As an offshoot of her work at the Richmond newspaper, Green decided to revisit the Prince Edward County school closings, in order to understand how they came about and what role her family, especially her adored–and adoring–grandparents, had played in those events. So, this book is part memoir, because her family’s presence in Prince Edward County over several generations put them at the epicenter of the school-closings controversy.

The book also is part history; Green includes information garnered from published primary sources, as well as from interviews with whites and blacks affected by the school closings.  Interviewees included some of the African Americans who had been barred from the county’s black schools in the post-Brown era, who spoke about what the lockout cost them and their families, at the time and since (on the other hand, some blacks and more than a few whites were reluctant to discuss those events).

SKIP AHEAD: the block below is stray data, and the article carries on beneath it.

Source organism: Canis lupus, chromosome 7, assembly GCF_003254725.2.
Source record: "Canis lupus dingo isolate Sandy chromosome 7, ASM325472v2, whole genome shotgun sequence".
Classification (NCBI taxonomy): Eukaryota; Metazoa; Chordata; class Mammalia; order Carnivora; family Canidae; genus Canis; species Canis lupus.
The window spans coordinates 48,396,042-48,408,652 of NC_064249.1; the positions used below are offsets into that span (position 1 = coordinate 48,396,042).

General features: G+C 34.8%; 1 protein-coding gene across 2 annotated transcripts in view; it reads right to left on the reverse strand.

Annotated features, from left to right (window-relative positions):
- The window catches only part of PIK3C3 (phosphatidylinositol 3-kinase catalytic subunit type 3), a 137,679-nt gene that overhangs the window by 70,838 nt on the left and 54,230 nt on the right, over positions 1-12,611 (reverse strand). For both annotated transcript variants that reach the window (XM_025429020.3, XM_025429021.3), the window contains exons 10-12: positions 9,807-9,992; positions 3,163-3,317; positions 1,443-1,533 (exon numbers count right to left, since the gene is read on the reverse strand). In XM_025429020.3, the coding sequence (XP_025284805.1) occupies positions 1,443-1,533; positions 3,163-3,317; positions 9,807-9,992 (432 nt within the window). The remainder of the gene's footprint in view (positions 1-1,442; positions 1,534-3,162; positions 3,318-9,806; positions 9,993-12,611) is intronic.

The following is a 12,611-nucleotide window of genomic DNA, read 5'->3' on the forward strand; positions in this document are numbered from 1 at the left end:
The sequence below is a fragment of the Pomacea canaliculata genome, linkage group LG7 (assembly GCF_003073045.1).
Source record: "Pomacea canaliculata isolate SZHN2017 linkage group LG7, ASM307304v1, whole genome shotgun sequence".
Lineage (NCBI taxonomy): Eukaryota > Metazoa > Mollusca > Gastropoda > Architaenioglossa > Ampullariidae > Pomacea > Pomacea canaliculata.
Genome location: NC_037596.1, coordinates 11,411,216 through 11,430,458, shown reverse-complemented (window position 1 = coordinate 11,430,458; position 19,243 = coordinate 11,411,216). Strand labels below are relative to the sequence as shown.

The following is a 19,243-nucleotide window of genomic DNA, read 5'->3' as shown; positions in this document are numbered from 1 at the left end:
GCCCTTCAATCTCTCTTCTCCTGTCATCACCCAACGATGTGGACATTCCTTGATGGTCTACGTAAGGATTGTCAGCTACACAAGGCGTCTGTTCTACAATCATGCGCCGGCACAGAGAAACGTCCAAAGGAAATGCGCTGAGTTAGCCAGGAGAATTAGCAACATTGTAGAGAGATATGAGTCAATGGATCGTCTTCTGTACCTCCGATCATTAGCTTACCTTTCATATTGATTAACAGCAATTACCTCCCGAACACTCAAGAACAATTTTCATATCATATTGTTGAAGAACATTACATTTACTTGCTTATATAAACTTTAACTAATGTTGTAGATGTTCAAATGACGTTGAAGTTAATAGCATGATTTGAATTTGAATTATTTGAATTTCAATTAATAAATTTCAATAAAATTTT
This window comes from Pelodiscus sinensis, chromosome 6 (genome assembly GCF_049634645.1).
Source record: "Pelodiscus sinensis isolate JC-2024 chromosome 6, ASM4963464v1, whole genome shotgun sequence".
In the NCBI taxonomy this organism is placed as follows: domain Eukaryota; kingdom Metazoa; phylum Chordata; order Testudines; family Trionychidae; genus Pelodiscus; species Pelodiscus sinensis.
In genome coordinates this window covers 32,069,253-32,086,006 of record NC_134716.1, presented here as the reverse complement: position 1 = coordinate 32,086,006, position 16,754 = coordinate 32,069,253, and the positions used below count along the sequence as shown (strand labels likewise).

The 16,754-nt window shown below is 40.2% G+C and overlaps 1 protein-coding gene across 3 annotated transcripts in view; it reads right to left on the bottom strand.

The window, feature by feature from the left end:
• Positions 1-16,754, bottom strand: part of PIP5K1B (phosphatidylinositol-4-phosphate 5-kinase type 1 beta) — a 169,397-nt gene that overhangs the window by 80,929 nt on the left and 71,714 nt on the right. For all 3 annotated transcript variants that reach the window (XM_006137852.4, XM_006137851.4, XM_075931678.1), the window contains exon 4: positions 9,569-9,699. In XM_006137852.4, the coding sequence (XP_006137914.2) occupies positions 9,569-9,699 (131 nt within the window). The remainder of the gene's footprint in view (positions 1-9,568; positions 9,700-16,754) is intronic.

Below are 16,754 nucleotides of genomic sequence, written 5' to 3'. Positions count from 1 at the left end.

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I’m always struck by how slow integration was in the wake of Brown–there’s a statistic, in this book as well as in many others, to the effect that, a decade later, less than 10% of southern public school children were in a classroom with a child of another race.  I’ve always wondered why this was so, and Green’s book helps to answer that question, at least for one community.

Green carefully charts the decision by the county’s white leadership to defy the Supreme Court’s Brown ruling by closing all of Prince Edward’s public schools in 1959 rather than  integrate them. But, of course, education remained important to the children of the county’s white elite, so PEA was founded, one of the South’s first “segregation academies.”